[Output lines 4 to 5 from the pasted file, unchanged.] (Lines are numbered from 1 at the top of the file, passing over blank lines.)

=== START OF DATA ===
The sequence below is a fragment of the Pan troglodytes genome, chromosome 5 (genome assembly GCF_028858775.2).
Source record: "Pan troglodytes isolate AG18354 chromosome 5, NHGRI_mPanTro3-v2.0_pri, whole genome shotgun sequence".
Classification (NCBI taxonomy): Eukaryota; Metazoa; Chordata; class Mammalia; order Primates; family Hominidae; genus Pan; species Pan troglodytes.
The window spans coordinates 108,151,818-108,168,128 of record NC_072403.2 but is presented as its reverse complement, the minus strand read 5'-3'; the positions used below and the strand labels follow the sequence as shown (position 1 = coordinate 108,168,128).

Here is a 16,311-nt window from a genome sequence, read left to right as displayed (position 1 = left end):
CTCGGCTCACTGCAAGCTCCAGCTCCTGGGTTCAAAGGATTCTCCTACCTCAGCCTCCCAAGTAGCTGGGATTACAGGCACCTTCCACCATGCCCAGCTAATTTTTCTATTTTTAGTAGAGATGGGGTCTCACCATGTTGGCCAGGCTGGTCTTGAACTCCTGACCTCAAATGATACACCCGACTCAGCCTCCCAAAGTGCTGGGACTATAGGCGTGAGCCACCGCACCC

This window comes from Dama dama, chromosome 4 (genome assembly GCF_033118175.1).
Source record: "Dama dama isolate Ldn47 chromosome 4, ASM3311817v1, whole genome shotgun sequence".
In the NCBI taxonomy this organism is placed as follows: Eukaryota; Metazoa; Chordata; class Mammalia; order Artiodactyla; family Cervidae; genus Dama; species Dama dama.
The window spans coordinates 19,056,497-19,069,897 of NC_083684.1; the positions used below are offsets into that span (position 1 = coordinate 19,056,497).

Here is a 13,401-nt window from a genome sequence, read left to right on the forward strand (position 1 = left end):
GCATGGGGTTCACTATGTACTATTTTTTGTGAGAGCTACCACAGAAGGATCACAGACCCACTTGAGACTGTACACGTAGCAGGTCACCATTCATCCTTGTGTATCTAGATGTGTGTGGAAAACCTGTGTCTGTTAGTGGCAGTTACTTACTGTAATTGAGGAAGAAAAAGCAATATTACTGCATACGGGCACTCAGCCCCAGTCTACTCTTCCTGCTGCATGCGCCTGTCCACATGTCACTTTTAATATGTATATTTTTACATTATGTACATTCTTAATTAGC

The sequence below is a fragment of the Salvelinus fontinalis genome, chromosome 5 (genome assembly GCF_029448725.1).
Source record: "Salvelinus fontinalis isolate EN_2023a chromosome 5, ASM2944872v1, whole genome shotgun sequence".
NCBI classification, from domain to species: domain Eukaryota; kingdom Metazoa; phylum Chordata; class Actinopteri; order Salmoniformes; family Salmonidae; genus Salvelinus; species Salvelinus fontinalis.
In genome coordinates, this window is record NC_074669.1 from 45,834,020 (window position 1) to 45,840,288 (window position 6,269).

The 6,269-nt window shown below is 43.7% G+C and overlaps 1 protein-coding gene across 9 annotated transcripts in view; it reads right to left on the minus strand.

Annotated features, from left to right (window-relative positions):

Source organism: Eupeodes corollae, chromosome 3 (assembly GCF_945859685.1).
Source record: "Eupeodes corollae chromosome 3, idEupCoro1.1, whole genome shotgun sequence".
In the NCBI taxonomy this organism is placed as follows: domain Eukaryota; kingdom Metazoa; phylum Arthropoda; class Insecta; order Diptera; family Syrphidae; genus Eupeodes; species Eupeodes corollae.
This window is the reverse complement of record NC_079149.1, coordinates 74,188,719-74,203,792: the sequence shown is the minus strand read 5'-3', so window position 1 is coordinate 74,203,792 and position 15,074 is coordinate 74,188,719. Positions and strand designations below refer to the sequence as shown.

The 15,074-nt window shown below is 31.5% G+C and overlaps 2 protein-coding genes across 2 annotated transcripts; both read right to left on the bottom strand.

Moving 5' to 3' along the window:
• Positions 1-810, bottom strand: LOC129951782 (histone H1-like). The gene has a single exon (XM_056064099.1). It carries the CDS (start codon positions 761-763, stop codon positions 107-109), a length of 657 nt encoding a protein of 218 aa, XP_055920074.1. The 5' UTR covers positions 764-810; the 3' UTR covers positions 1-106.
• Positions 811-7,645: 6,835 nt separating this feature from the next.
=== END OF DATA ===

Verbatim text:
The window spans coordinates 108,151,818-108,168,128 of record NC_072403.2 but is presented as its reverse complement, the minus strand read 5'-3'; the positions used below and the strand labels follow the sequence as shown (position 1 = coordinate 108,168,128).

Here is a 16,311-nt window from a genome sequence, read left to right as displayed (position 1 = left end):